Recent advances in understanding the molecular mechanisms of inherited cancer susceptibilities have increased the interest in mutators, i.e. cell lines with higher mutation rates than wild-type cells. The bacterium Escherichia coli has been a productive model system for investigating mutators and their underlying mechanisms. Those studies have revealed mutators affected in the fidelity of DNA replication, postreplicative mismatch repair, and the repair of a wide range of DNA damages (for review, see Miller, 1996). Of central importance in mutagenesis is the fidelity of DNA replication, because it controls the production of mutations on normal and damaged DNA templates. Replication of the E. coli chromosome is performed by DNA polymerase III holoenzyme (HE), a large dimeric complex composed of two polymerase III core assemblies and a number of accessory factors. The accessory subunits are responsible for high processivity and for co-ordinating simultaneous synthesis of leading- and lagging-strands (for reviews, see Kelman and O’Donnell, 1995 or McHenry, 2003). The core polymerase contains three tightly bound subunits: α, the polymerase encoded by the dnaE gene; ɛ, the 3′→5′ proofreading subunit encoded by the dnaQ gene; and θ, a subunit encoded by the holE gene, which may function to stabilize the ɛ subunit (Taft-Benz and Schaaper, 2004). The accessory proteins include the β subunit, which forms a ring-shaped structure (sliding clamp), tethering the core to the DNA (Kong et al., 1992) to ensure high processivity, and the seven-subunit DnaX complex (τ2γδδ′χψ) (Dallmann and McHenry, 1995; Onrust et al., 1995; McHenry, 2003). Within the DnaX complex, the products of the dnaX gene (τ and γ subunits) play important roles. The complex functions as a clamp loader for the β-sliding clamp (Naktinis et al., 1996). The τ subunit (τ2) serves to dimerize the two Pol III cores (McHenry, 1982; Stukenberg and O’Donnell, 1995; Gao and McHenry, 2001) enabling a physical coupling of the leading- and lagging-strand polymerase (Kim et al., 1996; McInerney and O’Donnell, 2004).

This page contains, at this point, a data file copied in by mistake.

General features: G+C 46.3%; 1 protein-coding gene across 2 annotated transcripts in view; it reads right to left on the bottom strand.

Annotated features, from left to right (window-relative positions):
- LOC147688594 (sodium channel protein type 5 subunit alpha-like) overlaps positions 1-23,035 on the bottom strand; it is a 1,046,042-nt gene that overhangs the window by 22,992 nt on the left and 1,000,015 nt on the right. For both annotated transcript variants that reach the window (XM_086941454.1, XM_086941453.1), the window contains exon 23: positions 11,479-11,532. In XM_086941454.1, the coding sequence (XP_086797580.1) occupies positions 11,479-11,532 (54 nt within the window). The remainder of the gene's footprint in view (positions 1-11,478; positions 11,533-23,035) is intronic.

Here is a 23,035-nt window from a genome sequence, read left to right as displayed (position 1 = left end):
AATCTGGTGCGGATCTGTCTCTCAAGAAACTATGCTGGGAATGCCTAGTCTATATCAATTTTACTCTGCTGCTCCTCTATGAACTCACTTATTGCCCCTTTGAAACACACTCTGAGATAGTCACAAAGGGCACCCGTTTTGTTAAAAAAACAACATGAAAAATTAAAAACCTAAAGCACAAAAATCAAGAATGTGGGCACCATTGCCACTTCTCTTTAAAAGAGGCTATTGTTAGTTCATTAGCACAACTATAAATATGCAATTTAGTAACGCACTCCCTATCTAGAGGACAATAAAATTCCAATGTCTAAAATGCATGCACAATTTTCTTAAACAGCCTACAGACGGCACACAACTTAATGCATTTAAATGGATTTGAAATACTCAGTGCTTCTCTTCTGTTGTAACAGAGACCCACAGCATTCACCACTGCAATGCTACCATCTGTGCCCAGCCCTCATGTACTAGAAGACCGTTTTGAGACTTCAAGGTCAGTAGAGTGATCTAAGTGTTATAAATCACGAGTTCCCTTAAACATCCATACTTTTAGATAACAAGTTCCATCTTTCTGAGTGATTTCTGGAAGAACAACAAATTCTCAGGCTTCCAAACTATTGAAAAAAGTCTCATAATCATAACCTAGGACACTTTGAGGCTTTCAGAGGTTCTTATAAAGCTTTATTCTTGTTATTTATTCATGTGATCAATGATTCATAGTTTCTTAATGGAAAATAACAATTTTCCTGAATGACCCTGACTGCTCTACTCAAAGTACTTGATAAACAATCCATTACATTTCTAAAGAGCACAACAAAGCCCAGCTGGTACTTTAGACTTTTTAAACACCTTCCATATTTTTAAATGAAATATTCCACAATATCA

With regard to fidelity, two of the HE subunits have received most of the attention. The α (polymerase) subunit is responsible for discrimination against incorrect nucleotides during the insertion step (base selection), while the ɛ subunit is responsible for proofreading misinserted nucleotides using its 3′→5′ exonuclease. θ subunit many play an indirect role by stabilizing the ɛ subunit (Studwell-Vaughan and O’Donnell, 1993; Taft-Benz and Schaaper, 2004). Together, base selection and proofreading are thought to maintain the accuracy of polymerization at about one error per 107 bases replicated (Schaaper, 1993a). Although genetic and biochemical studies have revealed insights into the organization and functions of the accessory proteins, little is known about their role in replication fidelity. To gain insight into this matter, we have initiated studies of E. coli mutants affected in genes encoding the HE subunits. Here, we show that a classical temperature-sensitive allele, dnaX36, encoding a mutant τ subunit, increases significantly the frequency of frameshift and base pair substitution replication errors. Among the base substitutions, transversions are enhanced preferentially. A search for new transversion mutators by localized mutagenesis targeting the dnaX gene yielded six new, τ-specific dnaX mutator alleles, which, like dnaX36, specifically enhance transversions and (−1) frameshifts. Thus, we have discovered a new class of E. coli mutators. The possible mechanism(s) by which the τ subunit contributes to high replication fidelity are discussed. Specifically, we develop a model in which τ may act as a sensor of certain Pol III HE misinsertion errors.